Marcelo Burlon marked his brand’s 10th anniversary last year with a festive show that celebrated and restated his creative link with his community.
Now six months apart, he has settled on the decision to mount a runway show just once a year but that community-driven bent transitioned easily into his fall collection, presented via a look book release.
The creative and DJ maverick worked his usual penchant for “mashing up different cultures, building a clash of the two” for the post-streetwear era, as he phrased it in a phone interview from Patagonia.
Look book imagery opens on a guy in a white T-shirt, Klein blue shearling jacket, loose denim pants, sneakers and thick oval-shaped sunglasses, his hair dyed in pink.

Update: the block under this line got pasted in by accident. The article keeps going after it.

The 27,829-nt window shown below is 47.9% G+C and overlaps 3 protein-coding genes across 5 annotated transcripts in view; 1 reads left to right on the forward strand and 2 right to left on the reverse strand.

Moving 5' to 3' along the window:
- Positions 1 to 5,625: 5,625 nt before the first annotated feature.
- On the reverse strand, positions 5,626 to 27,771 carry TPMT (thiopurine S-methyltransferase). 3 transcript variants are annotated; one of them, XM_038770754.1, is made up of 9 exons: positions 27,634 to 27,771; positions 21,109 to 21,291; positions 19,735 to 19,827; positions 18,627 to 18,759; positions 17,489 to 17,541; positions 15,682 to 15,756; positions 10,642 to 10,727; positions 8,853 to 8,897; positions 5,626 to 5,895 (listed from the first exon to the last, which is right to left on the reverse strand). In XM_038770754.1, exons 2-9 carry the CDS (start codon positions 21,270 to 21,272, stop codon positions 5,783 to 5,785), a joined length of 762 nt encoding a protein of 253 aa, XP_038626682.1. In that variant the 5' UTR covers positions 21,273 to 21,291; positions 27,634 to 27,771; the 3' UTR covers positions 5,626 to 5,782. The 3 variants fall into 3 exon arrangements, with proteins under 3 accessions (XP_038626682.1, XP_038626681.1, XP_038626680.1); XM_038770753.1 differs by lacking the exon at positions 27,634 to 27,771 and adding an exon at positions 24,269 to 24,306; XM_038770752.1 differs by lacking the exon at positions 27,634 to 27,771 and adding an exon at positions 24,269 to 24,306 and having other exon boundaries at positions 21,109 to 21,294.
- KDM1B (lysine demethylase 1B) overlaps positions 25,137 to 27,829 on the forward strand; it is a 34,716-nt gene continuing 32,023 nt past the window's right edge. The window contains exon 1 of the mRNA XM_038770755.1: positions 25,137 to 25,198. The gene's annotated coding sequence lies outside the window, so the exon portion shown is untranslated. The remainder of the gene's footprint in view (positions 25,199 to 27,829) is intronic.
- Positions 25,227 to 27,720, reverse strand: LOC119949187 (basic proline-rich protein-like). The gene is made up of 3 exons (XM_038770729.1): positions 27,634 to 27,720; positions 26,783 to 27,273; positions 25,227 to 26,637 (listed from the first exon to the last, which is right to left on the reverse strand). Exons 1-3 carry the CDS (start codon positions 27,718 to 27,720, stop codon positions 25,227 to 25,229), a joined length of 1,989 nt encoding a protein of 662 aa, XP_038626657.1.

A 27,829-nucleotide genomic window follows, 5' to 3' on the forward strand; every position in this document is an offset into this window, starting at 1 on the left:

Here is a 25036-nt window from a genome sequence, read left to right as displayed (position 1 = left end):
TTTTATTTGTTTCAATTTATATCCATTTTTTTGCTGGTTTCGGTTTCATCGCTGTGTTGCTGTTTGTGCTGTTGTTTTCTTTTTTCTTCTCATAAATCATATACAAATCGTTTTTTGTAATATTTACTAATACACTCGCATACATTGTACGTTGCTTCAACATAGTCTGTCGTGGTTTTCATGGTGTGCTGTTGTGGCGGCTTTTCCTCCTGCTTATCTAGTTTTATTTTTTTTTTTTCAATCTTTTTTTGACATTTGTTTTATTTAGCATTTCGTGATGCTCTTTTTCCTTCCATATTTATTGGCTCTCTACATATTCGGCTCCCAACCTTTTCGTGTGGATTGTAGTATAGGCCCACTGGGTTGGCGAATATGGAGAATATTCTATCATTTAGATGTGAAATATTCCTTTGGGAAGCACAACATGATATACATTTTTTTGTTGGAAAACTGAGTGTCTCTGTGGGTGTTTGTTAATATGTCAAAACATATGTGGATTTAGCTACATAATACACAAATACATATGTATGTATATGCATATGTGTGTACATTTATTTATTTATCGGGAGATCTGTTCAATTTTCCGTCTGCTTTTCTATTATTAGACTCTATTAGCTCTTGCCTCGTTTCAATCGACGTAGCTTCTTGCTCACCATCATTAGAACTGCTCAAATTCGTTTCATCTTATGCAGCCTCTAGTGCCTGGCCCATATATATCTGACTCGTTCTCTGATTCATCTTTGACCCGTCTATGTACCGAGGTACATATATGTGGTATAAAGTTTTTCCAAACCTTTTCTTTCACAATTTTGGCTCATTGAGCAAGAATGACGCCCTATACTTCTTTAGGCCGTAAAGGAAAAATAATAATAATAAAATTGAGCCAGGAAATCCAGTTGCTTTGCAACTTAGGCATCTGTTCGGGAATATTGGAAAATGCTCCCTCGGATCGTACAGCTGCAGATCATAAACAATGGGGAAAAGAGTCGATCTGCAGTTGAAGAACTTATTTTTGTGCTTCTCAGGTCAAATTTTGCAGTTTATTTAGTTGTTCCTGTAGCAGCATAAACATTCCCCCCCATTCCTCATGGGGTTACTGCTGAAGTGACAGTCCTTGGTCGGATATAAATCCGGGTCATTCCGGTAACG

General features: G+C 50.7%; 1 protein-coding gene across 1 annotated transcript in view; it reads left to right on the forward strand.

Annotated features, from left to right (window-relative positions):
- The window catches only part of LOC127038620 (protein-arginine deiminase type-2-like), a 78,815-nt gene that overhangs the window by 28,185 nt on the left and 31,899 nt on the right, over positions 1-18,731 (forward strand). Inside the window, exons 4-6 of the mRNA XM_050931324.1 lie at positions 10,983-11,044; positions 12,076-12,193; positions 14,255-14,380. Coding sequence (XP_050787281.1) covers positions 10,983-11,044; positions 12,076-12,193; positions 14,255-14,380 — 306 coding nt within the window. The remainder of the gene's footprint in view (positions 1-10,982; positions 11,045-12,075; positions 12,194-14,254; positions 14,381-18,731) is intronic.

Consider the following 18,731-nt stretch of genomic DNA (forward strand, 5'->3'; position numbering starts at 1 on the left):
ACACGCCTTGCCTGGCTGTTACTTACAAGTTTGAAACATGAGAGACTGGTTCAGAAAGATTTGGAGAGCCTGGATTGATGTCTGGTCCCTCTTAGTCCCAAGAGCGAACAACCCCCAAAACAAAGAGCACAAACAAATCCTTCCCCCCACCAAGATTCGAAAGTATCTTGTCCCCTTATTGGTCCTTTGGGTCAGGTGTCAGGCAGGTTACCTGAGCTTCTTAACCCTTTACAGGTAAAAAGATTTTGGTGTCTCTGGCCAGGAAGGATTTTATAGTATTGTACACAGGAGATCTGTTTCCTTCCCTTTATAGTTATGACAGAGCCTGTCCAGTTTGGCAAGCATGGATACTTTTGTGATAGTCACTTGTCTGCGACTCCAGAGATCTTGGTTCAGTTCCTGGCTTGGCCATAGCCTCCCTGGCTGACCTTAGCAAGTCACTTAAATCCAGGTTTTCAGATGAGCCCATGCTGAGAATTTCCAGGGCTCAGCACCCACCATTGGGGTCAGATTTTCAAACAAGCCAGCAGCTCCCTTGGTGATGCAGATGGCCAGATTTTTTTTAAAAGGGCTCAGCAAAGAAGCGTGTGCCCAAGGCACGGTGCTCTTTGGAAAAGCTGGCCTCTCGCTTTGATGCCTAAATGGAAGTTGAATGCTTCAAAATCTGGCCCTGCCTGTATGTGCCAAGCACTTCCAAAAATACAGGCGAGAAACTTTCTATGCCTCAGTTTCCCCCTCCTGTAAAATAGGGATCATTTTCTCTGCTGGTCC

He read Kurt Cobain in his best gender-bending attitude, although Burlon was inspired by Chicano people and Rastafari acid rockers from the ‘70s. “The former make up the frame, the latter are [the pigments] coloring it,” he said.
He nodded to their swagger rather than their specific wardrobes, for his are never literal references. Corduroy suits with zippered jackets, patchwork denim ensembles with cargo pants and denim suits with kimono-style blazers mingled with shimmering tailored options covered in psychedelia-appropriate swirls — some inspired by Mark Rothko and Piet Mondrian — and the brand’s signature feather prints.
At 10 years old, one expects the brand that has made a fortune out of printed T-shirts to have grown up.
Burlon did just that: In toying with proportions and updating menswear staples with baggy bottoms and loose tops, he conveyed a distinctive look regardless of prints and the brand’s signature blue.